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Addai came to play on Sunday night. Not only did he rack up 86 yards on 17 carries, but watch the video of his six-yard touchdown run to tie the game at 20 in the fourth quarter. This is a player running hard and not wanting his team to fall to 0-3. Unfortunately, Kerry Collins and Curtis Painter does not a quarterback make.
12. Cleveland Browns: Montario Hardesty
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Hardesty's 14 carries for 67 yards aren't going to convince Cleveland fans to hold off on the chicken soup to help heal regular Pro Bowl starter Peyton Hillis, but Hardesty clearly played a role in the Browns' 17-16 win over the Dolphins.
He helped set up Cleveland's first two scores and had a 10-yard reception on a crucial 4th-and-4 on the team's final drive that ended in the game-winning touchdown pass to Mohamed Massaquoi.
13. New York Jets: Shonn Greene
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The good news for Shonn Greene is that he had his highest rushing total of the year.
The bad news is that it was still only 59 yards and Greene is still averaging just 3.3 yards per carry this season. Despite a good offensive line, at least on paper, the Jets can't run the ball. Backup LaDainian Tomlinson has been just as ineffective with 62 rushing yards all season.
Against the Raiders, the lack of a running game for a team built on the run was a huge factor in the loss.
14. Minnesota Vikings: Adrian Peterson
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Want more proof that the running game as we knew it is largely dead?
Arguably the league's best back in Adrian Peterson rushed 17 times for 78 yards and a touchdown, but it hardly mattered as the Vikings squandered a 20-point first-half lead in a 26-23 loss to the Detroit Lions.
Peterson rushed for just five yards in the second half on five carries. In the old NFL, a team with a running back like Peterson would have likely been able to milk the clock and hold that big of a league. Now, double-digit comebacks are commonplace.
15. New England Patriots: BenJarvus Green-Ellis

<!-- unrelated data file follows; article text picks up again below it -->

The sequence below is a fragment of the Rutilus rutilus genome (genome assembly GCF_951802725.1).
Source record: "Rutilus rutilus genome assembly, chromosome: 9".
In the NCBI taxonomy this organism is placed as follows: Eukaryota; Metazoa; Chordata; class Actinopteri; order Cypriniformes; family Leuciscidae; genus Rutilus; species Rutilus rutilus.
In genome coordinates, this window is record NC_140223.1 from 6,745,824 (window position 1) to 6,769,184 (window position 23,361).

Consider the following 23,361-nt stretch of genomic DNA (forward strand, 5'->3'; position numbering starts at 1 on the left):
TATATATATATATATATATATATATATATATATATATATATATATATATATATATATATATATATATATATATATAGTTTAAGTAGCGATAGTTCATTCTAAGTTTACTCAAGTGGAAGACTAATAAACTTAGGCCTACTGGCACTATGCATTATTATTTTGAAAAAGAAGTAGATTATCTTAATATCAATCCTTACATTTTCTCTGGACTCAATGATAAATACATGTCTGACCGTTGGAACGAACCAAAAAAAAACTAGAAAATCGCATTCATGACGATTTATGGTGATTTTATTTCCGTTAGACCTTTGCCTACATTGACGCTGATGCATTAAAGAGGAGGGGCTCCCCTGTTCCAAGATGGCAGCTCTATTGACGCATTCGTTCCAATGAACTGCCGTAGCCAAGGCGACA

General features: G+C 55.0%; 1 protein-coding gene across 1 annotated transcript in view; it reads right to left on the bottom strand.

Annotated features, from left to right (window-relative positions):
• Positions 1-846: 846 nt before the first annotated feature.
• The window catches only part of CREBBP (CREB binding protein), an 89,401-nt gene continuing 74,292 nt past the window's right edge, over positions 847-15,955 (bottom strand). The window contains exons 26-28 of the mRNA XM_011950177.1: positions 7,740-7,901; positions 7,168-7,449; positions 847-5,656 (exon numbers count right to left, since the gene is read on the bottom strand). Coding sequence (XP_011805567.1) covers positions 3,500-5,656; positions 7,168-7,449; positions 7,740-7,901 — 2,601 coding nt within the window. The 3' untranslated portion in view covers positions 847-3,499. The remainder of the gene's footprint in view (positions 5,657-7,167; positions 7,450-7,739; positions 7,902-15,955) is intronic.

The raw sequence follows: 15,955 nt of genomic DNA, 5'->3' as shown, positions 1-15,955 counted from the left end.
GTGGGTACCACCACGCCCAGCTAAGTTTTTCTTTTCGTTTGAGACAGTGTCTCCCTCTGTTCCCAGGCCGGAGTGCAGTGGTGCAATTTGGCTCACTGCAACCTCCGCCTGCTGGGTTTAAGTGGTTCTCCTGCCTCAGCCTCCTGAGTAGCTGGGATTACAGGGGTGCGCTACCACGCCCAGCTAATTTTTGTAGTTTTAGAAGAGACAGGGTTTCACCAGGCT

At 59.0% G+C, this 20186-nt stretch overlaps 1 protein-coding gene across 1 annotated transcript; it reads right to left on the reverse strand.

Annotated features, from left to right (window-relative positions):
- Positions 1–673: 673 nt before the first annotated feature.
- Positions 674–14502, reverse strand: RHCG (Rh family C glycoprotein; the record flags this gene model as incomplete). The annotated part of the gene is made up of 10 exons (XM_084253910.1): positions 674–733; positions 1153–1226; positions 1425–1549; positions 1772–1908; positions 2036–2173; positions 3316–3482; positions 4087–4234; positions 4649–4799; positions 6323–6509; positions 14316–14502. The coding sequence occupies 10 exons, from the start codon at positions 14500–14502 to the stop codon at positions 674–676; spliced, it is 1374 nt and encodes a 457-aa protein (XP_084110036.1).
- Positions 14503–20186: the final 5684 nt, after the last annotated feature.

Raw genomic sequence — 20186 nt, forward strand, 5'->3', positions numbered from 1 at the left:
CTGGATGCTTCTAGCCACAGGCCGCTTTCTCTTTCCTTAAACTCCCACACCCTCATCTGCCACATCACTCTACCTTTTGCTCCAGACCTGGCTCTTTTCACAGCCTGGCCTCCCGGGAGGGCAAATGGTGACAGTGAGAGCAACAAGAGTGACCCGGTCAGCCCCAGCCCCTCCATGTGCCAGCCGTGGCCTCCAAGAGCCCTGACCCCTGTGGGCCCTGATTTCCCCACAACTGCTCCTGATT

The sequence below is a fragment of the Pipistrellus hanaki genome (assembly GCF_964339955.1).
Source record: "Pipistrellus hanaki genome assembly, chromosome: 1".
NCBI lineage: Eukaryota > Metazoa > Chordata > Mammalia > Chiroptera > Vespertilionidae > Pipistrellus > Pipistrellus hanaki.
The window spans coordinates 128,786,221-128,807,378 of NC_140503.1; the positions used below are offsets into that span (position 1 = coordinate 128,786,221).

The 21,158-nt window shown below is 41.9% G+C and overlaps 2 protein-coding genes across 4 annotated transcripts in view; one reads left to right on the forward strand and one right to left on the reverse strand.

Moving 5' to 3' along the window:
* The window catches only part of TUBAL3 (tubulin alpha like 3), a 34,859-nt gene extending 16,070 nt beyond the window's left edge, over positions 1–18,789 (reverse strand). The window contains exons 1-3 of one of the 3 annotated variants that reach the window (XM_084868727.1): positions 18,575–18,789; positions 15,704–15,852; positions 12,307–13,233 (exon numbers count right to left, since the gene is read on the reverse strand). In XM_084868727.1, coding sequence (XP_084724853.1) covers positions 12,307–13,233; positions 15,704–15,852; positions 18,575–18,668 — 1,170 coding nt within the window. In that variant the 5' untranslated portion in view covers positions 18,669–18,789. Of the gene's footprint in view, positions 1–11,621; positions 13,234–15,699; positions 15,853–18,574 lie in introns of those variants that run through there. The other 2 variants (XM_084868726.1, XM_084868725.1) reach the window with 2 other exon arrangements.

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Green-Ellis is in a no-win situation, at least statistically. The Patriots only run the football to give quarterback Tom Brady an occasional breather. They also are more than content to split carries among Green-Ellis, Stevan Ridley and Danny Woodhead. Hence, Green-Ellis rushed just nine times for 16 yards.
What this means for the rest of the league is that a team that creates turnovers (no easy task) has a shot against New England because they are one-dimensional and can't bleed the clock.
Brady threw four interceptions against Buffalo and surprise, the Bills overcame a 21-0 deficit to win 34-31.
16. Buffalo Bills: Fred Jackson
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Jackson was a beast for the Bills and one of the primary reasons this team is now 3-0.
He might have only carried the ball 12 times but he had 74 yards rushing and a touchdown that tied the game at 24. Just as importantly, he pulled down five catches for 87 yards.
His 38-yard catch on a slant set up Buffalo's winning score.
Need I say more?
17. San Francisco 49ers: Frank Gore
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Right before the start of the season, Gore signed a three-year extension for $21 million.
Gore carried 17 times for 42 yards in the 49ers 13-8 victory over the Cincinnati Bengals. On the season he has 59 carries for just 148 yards. That's a 2.5-yard-per-carry average.
The bottom line is that injuries—most recently an ankle sprain suffered on Sunday—and mileage are signaling the end to his career, which makes San Francisco's investment a really bad business decision.